Gladys Bragdon Suffrage Interviews Notebook Available in Flickr Monday, April 18, 2011Posted by capittsley in Archives, digital collections, genealogy, history, updates.
Tags: archives, Connecticut, DigitalCollections, League of Women Voters, Little Black Book, suffrage
The Connecticut State Library has just completed digitizing the Gladys Bragdon Suffrage Interviews Notebook, 1918, (RG 106) is now available online at our Flickr site. The notebook contains handwritten entries of interviews conducted with approximately 129 prominent men both in and outside local and state government about their position and views on giving women the right to vote. Bragdon recorded in the small black notebook the men’s names, job title or position in government, party affiliation, if they signed a petition, interests, changed views, and if they supported the federal amendment. The interviews helped the Connecticut Woman Suffrage Association (CWSA) and the New Haven Equal Franchise League (NHEFL) gather information about who and who did not support voting rights for women.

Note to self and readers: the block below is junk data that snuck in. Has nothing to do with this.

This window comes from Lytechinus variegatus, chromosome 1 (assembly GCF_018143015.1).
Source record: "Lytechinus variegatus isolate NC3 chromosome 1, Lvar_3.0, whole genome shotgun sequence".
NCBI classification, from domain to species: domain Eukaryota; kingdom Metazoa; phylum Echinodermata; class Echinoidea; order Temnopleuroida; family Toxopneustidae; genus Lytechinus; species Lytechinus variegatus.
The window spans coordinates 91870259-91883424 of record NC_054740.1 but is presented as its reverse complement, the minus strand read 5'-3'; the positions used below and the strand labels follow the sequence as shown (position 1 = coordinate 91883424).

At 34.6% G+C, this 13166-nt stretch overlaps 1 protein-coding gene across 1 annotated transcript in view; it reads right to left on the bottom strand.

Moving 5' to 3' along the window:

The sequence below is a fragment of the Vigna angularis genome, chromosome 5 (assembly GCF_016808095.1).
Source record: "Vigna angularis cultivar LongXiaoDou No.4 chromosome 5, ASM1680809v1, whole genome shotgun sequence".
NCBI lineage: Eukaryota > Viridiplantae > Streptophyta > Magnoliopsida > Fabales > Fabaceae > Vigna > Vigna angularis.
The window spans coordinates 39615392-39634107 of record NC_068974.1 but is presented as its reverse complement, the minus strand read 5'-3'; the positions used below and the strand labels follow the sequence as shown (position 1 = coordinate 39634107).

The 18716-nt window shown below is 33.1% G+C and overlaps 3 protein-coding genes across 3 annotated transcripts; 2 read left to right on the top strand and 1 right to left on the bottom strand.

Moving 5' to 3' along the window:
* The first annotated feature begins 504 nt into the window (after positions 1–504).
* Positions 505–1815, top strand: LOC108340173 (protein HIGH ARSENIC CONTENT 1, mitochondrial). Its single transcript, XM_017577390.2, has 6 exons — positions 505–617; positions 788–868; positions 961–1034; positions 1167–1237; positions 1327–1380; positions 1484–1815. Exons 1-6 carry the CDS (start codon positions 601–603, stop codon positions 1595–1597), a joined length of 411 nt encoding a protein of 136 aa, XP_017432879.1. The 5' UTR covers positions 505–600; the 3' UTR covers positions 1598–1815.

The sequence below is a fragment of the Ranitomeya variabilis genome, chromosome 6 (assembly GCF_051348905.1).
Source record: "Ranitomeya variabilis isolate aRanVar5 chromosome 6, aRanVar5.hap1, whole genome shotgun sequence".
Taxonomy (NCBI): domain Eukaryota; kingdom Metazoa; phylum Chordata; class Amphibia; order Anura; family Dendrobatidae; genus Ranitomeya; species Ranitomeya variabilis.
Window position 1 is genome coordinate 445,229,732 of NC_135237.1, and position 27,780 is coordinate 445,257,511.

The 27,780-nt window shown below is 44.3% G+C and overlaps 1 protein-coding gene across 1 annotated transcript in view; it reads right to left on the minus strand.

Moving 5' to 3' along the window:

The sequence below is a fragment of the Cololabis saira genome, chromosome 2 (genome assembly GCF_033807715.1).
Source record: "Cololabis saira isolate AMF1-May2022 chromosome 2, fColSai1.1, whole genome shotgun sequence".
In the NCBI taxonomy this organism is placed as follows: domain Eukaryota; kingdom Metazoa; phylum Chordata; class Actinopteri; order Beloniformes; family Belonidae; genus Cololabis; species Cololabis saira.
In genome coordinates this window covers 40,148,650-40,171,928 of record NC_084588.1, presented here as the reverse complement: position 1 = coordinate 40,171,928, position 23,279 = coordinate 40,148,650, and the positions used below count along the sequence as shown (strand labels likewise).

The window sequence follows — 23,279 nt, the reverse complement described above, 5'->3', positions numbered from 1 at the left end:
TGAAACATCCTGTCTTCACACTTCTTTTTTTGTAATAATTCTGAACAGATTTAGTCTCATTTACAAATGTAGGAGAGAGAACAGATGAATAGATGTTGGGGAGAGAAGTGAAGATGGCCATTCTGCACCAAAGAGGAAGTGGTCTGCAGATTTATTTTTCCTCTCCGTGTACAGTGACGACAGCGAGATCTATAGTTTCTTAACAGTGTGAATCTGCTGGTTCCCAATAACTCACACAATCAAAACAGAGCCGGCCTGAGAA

On June 19, 1919 the 66th United States Congress passed the suffrage amendment, also known as the Susan B. Anthony amendment, and sent it to state legislatures for ratification. Tennessee became the necessary 36th state to ratify the 19th Amendment to the United States Constitution on August 18, 1920. The Connecticut General Assembly, in a special session, ratified the 19th Amendment to the United States Constitution on September 14, 1920. The passage of the amendment by three-fourths of the states guaranteed women the right to vote.
The (Mrs. R.) Gladys Bragdon Record of Suffrage Interviews notebook submitted on July 1, 1918 documents Connecticut women’s push for the right to vote. Some of the more prominent men’s names in the notebook include: former Governor Simeon E. Baldwin, Walter Camp, Robert O. Eaton, former New Haven Mayor Frederick Farnsworth, former New Haven Mayor David E. Fitzgerald, John Fitzgerald, former Congressman James P. Pigott, J. Henry Roraback, Isaac M. Ullman, and former Governor Rollin S. Woodruff.